In the morning, it's so cold you actually need clothes! No frost, but it's briefly no more than 10° (50°F). Take your time breakfasting. We want the sun to heat these south-facing cliffs and lava dikes to generate updrafts. Why didn't I have you assault the east face? Well, look upslope. Elsewhere Kurai's "summit" has been a relentless curving wall of ice and rock horns. This south wall is a couple of kilometers lower--a mere 12,000 m high (40,000'). And here alone is a notch in the rim, the scar of some ancient overflow--a canyon over a kilometer deep. It's ice-free, too--these cliffs face the sun. The nearest thing to a breach in the ring!
All right. Take wing. Let's see if you've earned Kurai.
Two hours later, you're exhausted and wingless and still not in the notch. Flown as high as you can. Don't feel bad you couldn't even reach 9 km up--the air's so thin I secretly didn't expect you to hit 8, let alone top it! Anyway, pack up your wings; we have a little hike ahead. The pass in the Notch is still a couple of kilometers above us. A grueling 1-2 day climb even in Capsica's lower gravity--it'd be hell indeed on Earth. But worth it, I think.
The next afternoon, plodding, exhausted, dizzy, you make the rim. Cliffs four miles tall drop into a hundred-mile gulf. It's not all the same depth; curving terraces mark old lava tides. The lowest seems to be off to the left, nearer the far wall--a deep round lake, the bluest you've seen here. No wonder--it's not just very deep and pure, it reflects an azure stratospheric sky. In the lowlands, the Capsican sky is paler than Earth's. Not here. This isn't Capsica anymore.
For Kurai Caldera doesn't just look like Doyle's cliffwalled "Lost World", it is--a Petri dish of alien climate so inaccessable to lowland Capsica that nearly all its species are endemic. Sorry, no stop-action dinos roaming around! Capsica's dominant fauna are hot-blooded critters who can't fly over the ringwall--too high, too cold. The only large beasties ever to stray this high were plodding cold-adapted grazers with useless little vestigial wings. You know, groundhogs like you.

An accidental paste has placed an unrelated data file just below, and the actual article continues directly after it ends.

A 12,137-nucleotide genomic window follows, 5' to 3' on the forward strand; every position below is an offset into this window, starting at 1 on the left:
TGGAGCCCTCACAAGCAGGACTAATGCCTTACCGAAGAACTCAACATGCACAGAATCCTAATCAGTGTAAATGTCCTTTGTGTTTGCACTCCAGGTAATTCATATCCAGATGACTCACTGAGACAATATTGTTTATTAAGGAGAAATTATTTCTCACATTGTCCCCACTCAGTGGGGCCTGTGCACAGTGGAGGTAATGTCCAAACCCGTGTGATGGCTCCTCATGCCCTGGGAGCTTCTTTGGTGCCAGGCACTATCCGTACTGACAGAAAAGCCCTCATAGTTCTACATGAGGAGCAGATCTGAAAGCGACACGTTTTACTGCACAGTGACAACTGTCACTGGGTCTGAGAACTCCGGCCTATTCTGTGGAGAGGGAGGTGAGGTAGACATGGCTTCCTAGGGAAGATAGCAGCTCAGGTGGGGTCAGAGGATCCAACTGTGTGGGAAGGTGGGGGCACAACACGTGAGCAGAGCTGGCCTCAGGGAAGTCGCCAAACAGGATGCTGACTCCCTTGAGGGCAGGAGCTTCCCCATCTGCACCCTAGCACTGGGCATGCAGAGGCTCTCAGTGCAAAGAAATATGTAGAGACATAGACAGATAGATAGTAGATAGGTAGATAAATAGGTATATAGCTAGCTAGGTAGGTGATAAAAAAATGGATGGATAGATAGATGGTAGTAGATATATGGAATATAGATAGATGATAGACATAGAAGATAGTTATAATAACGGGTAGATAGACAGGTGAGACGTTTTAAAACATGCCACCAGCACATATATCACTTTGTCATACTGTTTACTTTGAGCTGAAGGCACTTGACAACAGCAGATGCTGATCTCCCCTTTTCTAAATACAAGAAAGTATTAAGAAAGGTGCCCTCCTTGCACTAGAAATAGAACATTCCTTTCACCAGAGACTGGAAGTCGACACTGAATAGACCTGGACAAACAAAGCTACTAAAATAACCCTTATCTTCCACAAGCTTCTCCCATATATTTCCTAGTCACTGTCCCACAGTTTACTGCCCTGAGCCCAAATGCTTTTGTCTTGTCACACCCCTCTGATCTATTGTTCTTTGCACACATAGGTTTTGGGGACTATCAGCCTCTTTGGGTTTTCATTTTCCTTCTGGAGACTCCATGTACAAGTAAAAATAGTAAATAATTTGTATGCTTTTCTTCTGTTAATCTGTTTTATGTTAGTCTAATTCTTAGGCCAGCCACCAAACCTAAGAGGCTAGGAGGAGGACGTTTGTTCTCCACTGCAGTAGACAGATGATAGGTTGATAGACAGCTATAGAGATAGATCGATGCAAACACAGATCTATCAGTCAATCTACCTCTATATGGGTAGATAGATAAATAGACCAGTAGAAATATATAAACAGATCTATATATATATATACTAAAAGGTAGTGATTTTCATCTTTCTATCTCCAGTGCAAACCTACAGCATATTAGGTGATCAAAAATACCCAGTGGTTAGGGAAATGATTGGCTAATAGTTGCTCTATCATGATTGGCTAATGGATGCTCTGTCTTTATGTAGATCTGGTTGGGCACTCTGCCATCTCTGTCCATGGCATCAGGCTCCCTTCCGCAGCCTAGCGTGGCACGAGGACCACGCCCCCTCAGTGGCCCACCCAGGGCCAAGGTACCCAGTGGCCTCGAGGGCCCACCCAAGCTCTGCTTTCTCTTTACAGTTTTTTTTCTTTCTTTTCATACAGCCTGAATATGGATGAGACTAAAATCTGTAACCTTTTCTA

That dark shadow to your left is a herd of their descendants, grazing miles below you. Nziba, they're called. Except for the ubirak of the Antarctic highlands, they're about the only Capsican megafauna that face regular freezes and survive.
Let's unpack your wings and don them. I know the air's too thin. But it's time for some suicidal fun. Jump off the scarp! You pick up so much speed it doesn't matter how thin the air is up here! At two hundred KPH, the wind thundering in your ears, you'll have enough lift to pull out and swoop nearly horizontal. Minutes later but miles away, you crash-land on the meadows of the caldera floor. Off!
Hope you don't have an earache. Yawn and equalize the pressure. You just dropped through a third of Capsica's atmosphere, after all.
So you're in a Himalayan meadow, with a ring of icecapped monarchs above you. The yaks eyeballing you in dull wonder are shaggy enough, though the little chicken wings look wrong. But it could almost be Earth.
Let's hike along this creek down to the lake and swim. You can leave your wings here; no one's going to come by and mess with them. Besides, they're good for nothing up here.
So I don't care what your rock skills are--Kurai will kill you eventually, through sheer fatigue if you don't slip. And even if, against all odds, you did climb out, it'd take forever. And we can't have that--this is the Web. No, the thing to do is die comfortably on this pleasant, scenic beach, and click another tour.
Not only will your minerals enrich the sparse grasslands of the caldera floor, your alien enzymes (designed for a body temperature of less than 40°C) might just enrich the local repertoire. The bacteria feasting on you may learn a metabolic thing or two, and pass it on to larger organisms. In a few million years some merely warmblooded creatures, properly adapted to cool weather, could emerge from Kurai Caldera to settle Capsica's vast empty green highlands.
Now that's donating your body to science!